Social Media Do’s and Don’ts

By Nicole Cavender  | @nicavender122


In the world of public relations, social media has grown to become the most effective outlet for communication. If a company wants to promote a new item or service, they know the fastest way to relay information is through the use of social media. Employers have found that by scrolling through a prospect’s social media accounts, they can grasp an overall profile of said prospect. This rule of thumb does not only apply to the communications field, but employers do this in all fields and industries. Therefore, you must be strategic and cautious about your presence on social media despite the career you are pursuing. Finding a balance between your public and private life can be challenging, so we created a social media do’s and don’ts list for you.


  • Use correct punctuation, usage and grammar.
  • Mention the activities you are involved in on and off campus. 
  • Post photos of friends and/or colleagues that promote your social skills.
  • Promote businesses or products that you support.
  • Use hashtags that are relevant and trending.
  • Showcase projects that you created and/or assisted with. 
  • Post highlights of professional trips you ventured on.
  • Share academic information that relates to your industry.
  • Advertise an event in order to get the word out.
  • Promote awareness about a cause that you are passionate about.
  • Check for validity before retweeting or sharing on your accounts.
  • Tag appropriate accounts for increased engagement.


  • Post inappropriate photos with illegal drugs or any illegal activity. (If you are under the age of 21, don’t post photos of alcohol.)
  • Post photos of you making obscene gestures.
  • Overuse hashtags – 5 maximum. 
  • Use profanity excessively or at all.
  • Talk poorly about your job. You could potentially lose your job.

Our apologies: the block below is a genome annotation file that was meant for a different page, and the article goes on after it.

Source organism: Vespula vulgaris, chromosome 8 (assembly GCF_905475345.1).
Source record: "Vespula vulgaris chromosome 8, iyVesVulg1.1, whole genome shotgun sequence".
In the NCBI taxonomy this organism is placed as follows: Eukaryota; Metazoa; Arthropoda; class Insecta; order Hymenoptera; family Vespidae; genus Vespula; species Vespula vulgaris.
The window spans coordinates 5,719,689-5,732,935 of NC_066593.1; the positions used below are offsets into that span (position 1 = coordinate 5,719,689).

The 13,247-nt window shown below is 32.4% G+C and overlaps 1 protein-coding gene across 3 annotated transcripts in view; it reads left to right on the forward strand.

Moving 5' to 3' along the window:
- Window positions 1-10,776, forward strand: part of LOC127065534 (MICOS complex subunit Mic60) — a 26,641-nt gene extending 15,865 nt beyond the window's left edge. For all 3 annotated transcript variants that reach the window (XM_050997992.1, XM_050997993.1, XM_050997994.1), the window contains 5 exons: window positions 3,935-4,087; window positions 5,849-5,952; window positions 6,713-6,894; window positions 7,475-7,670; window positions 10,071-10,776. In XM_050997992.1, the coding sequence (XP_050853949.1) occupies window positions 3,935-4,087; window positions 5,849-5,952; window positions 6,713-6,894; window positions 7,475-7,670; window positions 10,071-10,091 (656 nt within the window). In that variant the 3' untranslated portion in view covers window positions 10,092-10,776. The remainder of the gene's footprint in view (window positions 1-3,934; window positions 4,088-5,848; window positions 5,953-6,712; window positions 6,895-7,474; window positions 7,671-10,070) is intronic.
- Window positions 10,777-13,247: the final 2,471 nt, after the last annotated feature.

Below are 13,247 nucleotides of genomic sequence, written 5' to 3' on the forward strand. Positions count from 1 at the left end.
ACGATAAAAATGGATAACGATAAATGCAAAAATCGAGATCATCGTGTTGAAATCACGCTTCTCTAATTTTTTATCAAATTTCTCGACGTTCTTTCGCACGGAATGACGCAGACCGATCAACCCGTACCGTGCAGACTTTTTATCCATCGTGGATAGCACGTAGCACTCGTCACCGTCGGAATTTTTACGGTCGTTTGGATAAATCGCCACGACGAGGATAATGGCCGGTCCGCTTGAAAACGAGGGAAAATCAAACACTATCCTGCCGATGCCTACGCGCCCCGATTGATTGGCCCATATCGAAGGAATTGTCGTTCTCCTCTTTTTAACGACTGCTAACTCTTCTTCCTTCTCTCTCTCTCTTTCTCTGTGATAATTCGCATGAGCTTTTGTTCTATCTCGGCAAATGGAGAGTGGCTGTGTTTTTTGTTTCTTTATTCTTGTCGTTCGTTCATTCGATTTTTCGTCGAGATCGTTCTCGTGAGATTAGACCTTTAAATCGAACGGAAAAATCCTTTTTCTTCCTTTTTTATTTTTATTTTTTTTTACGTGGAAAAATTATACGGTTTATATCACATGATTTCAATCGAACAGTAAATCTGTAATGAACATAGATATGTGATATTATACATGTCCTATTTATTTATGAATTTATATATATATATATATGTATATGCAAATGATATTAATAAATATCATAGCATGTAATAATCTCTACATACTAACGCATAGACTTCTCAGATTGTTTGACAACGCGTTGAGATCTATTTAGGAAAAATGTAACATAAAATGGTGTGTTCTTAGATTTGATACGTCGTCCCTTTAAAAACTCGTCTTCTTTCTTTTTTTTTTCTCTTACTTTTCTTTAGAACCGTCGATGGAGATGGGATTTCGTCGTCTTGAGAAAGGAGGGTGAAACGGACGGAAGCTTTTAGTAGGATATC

• Complain about your boss or coworkers.
  • Complain constantly. This portrays a pessimistic person, and diminishes your chances of getting hired. 
  • Post while working, unless it is required for the job.
  • Cyberbullying is unacceptable, so don’t attack anyone on social media.
  • Reveal dates of a vacation. For precautionary reasons, revealing when and where you will be at any time can put yourself at risk.
  • Post ANY information you don’t want a stranger to know. Once you post, that information is out there forever. Even after you delete a post, someone may have taken a screenshot. 

Social media should never be the platform for an employee and employer to settle concerns or differences. It can easily get out of hand and backfire. An example of this, is when Talia Ben-Ora wrote an open letter to her boss, Yelp CEO and Co-Founder Jeremy Stoppelman. Ben-Ora, an employee for Yelp’s Eat24, voiced her concerns for not getting paid enough on Twitter initially, but then decided to post a nearly 2,500 word letter on Medium. Days later, Ben-Ora was released from her job at Eat24. Stoppelman responded to the accusations via Twitter: “3/5 I’ve not been personally involved in Talia being let go and it was not because she posted a Medium letter directed at me.” Moral of the story: Don’t complain about your job on social media. It can backfire. Read more about this story here.

You may think it’s a myth that employers look at your social media accounts, but we assure you it is not. If you are unsure about the content you are about to post, just ask a friend and always use discretion. Whether you are about to apply to a job or not, be sure to go through each of your accounts to filter out the bad stuff by keeping your dream job in mind. Your social media accounts should tell your unique story, so don’t let something such as profanity or obscenity be the cause of your unemployment.

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